My neighbor Dennis Miller, sings bass in his own quartet within the Hilton Head chapter, and is busy making the rounds of assisted living facilities, offices, and churches this time of year.  Anyone who hasn’t booked a barbershop serenade, or attended a concert of barbershop chorus singers, is missing out on a very special, sometimes forgotten art in American vocal music history.

Barbershop singing began in the early 1800’s in American towns, before there was easy access to any kind of public entertainment.  Men would gather around barbershops – literally, it was a hangout back then – and sing harmony to amuse themselves and impress the ladies.  The art of harmonizing has tentacles reaching out to urban areas where city dwellers gathered to make music without instruments.  Remember the vocals of the Drifters, Temptations, the Four Seasons, and so on, all have their roots in the barbershop style of harmonizing.

And while they entertained themselves, America most certainly benefited from a whole industry and genre of inspiring sounds that permeate churches, holidays, and Americana. And speaking of holidays, if you miss out on a Christmas serenade, the next big one is definitely Valentine’s Day.

“Every year, we are booked all day long on Valentine’s Day.  We charge a small fee for two songs, a rose, and a card, delivered to your sweetheart’s door.  And the songs are as hokie as you could possibly want.  ‘Let Me Call You Sweetheart’ is always one of them,” said Dennis.  This last is a song I can only hear in my head off-key, in Alfalfa’s trembling, cracking voice singing to Darla with bubbles flying out of his mouth, so maybe Johnny D will surprise me with a little hokie barbershop serenade this year, and I’ll finally hear how ‘Sweetheart’ is supposed to be sung.

(You definitely have to watch this, okay? Now, you will totally appreciate the harmonious, harmonizing of the Hilton Head Barbershoppers)

Barbershop choruses donate portions of their proceeds to benefit area music non-profits, like high school programs that need rebuilding. Currently, much of the Lighthouse Chorus proceeds are going towards rebuilding their own membership.  Sadly, the area chapter of harmonizers has dwindled from about forty singers ten years ago, to sixteen or so, presently, as interest in the genre has waned.  Participating in competitions is also part of the annual schedule of events for members, an added perk of traveling that they enjoy.

The Hilton Head chapter encourages anyone interested in participating or listening to them rehearse or simply learning more about how to become a chorus singer (you only need to love to sing, the program says), to attend any of their weekly rehearsals on Tuesday night at 7 pm at the Cypress Clubhouse in Hilton Head Plantation, 20 Ladyslipper Lane, 29926.  You can call for more information, (843) 290-9517 or email, contactus@hhibarbershoppers.org.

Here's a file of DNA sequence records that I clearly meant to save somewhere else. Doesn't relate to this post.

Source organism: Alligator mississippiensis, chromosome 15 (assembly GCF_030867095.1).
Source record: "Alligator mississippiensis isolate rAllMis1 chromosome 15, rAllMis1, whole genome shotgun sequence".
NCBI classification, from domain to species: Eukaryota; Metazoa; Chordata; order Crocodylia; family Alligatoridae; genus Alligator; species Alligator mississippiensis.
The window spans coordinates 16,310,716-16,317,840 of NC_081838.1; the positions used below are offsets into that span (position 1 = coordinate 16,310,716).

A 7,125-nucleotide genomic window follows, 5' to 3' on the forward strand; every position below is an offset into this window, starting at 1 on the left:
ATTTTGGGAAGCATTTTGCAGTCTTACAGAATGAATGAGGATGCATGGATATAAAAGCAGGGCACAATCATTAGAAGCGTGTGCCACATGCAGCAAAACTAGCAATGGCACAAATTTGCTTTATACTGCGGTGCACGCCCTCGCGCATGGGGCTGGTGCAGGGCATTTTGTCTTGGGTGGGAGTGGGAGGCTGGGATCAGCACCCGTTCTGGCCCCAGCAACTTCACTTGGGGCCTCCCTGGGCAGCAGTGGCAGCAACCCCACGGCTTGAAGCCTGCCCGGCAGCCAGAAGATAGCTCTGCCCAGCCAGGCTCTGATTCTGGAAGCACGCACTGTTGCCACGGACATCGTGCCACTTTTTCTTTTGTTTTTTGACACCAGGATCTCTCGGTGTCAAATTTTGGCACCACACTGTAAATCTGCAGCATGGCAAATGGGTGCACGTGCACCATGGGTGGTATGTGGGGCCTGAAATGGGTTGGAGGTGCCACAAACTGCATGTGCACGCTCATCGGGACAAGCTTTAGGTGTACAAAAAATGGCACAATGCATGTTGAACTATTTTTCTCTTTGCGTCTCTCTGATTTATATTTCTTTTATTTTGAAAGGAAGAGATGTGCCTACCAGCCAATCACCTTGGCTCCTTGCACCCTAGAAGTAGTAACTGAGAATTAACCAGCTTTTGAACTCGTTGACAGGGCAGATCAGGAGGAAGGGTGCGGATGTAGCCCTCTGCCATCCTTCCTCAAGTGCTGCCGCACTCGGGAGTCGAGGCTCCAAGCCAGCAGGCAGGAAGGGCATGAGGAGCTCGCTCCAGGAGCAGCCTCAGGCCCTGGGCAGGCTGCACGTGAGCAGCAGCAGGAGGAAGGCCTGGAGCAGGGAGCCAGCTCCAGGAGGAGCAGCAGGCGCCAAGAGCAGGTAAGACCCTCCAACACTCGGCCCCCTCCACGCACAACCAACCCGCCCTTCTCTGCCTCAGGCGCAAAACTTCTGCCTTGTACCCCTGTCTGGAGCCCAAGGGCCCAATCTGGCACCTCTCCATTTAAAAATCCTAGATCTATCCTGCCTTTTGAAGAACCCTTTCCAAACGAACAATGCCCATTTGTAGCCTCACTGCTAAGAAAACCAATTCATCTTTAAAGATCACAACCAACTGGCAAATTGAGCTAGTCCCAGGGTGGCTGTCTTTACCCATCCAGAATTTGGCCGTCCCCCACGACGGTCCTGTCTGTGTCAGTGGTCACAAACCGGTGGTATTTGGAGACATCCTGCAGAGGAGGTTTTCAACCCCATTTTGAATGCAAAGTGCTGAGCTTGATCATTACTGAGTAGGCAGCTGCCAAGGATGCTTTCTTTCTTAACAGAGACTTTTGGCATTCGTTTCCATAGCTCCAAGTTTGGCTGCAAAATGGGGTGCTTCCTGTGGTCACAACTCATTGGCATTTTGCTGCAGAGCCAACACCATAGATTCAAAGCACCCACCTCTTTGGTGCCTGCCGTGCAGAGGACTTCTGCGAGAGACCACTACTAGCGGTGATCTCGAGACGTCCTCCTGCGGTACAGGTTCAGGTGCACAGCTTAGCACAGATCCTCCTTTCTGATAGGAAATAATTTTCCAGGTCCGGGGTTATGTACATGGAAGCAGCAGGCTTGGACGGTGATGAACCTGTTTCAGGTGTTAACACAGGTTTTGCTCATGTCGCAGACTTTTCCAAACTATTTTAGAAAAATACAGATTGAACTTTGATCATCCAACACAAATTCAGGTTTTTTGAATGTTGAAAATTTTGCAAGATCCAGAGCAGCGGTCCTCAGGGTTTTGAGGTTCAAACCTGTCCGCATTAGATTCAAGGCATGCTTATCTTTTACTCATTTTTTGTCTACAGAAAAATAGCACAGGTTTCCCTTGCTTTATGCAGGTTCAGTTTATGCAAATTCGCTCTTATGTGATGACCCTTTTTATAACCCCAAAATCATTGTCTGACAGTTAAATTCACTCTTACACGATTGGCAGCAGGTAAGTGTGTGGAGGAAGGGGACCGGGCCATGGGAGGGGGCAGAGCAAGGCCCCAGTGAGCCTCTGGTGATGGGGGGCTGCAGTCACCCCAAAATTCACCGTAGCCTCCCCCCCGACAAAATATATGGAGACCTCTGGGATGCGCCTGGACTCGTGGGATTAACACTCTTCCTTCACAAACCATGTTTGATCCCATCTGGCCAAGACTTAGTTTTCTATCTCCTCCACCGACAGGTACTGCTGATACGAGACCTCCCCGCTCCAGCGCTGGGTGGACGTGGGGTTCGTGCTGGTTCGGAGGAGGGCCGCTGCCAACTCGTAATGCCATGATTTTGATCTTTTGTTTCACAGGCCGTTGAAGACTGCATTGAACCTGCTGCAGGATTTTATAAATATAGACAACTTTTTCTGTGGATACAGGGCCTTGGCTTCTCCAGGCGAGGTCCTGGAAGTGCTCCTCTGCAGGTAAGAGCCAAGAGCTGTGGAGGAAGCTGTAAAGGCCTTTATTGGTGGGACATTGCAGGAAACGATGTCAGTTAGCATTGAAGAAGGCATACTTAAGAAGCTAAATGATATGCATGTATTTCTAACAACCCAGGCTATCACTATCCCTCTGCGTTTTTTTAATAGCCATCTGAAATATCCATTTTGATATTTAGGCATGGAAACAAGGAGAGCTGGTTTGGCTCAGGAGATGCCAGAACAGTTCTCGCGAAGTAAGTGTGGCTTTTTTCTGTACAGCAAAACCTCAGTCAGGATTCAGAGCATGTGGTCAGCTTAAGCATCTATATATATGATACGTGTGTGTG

A First Date with Joe Maffo

Man holds alligator

Joe adorns me with a snake necklace while showing off  one of his toys; a baby (live) alligator.

If you haven’t yet been to the Joe Maffo’s exhibit at the Coastal Discovery Museum at Honey Horn, then you are missing out on something special.  Held outside on Wednesdays, Fridays, and Saturdays, from 11:00 am – 3:00 pm, Joe and his staff of students and volunteers educate delighted crowds about reptiles, chickens, and rabbits, among those he had the day I visited with Johnny D.

Brothers  Brothers, Miles and Owen, share a python.

kid holds baby gator

Local student assists Maffo as summer job.

kid with snake

Visitor from Beaufort, Miguel wears a python “hoodie” with Maffo.

Joe carefully wraps onlookers with his friends, then explains how and what they eat, and why they should never be approached in the wild.

“I want people to educate people to respect our wildlife, but not fear it.  We are all part of the same eco-system,”  says Joe.

 

 

 

 

And we’re not the only ones who appreciate Maffo’s expertise.  Featured in August’s Men’s Health magazine, pg. 34, he’s gone nationwide.  Also look for a piece in the Wall Street Journal called What’s in My Bag, for a look at what Joe Maffo carries around with him… maybe you don’t want to know!

chicken on guy's shoulder

Johnny D bonds with a chicken.

For more information about Critter Management call, 843-681-8050

Or check out the exhibit schedule here: http://www.coastaldiscovery.org/home/discover-and-learn/site-tours-programs/